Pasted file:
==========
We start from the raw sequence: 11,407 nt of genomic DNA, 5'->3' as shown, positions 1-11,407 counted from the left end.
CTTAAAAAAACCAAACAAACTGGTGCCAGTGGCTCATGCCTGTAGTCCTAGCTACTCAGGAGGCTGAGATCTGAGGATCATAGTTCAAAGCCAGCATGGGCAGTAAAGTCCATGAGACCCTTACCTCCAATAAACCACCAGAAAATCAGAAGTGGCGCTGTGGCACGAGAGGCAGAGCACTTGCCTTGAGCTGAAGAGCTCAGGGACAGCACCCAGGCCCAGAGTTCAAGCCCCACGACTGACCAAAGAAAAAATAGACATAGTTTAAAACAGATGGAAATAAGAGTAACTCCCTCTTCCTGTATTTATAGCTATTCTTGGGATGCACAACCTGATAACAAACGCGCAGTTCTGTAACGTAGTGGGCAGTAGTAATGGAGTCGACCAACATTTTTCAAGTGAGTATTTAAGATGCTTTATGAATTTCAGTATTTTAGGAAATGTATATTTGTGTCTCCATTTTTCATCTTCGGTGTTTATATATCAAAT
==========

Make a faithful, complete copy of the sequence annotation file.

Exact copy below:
We start from the raw sequence: 11,407 nt of genomic DNA, 5'->3' as shown, positions 1-11,407 counted from the left end.
CTTAAAAAAACCAAACAAACTGGTGCCAGTGGCTCATGCCTGTAGTCCTAGCTACTCAGGAGGCTGAGATCTGAGGATCATAGTTCAAAGCCAGCATGGGCAGTAAAGTCCATGAGACCCTTACCTCCAATAAACCACCAGAAAATCAGAAGTGGCGCTGTGGCACGAGAGGCAGAGCACTTGCCTTGAGCTGAAGAGCTCAGGGACAGCACCCAGGCCCAGAGTTCAAGCCCCACGACTGACCAAAGAAAAAATAGACATAGTTTAAAACAGATGGAAATAAGAGTAACTCCCTCTTCCTGTATTTATAGCTATTCTTGGGATGCACAACCTGATAACAAACGCGCAGTTCTGTAACGTAGTGGGCAGTAGTAATGGAGTCGACCAACATTTTTCAAGTGAGTATTTAAGATGCTTTATGAATTTCAGTATTTTAGGAAATGTATATTTGTGTCTCCATTTTTCATCTTCGGTGTTTATATATCAAAT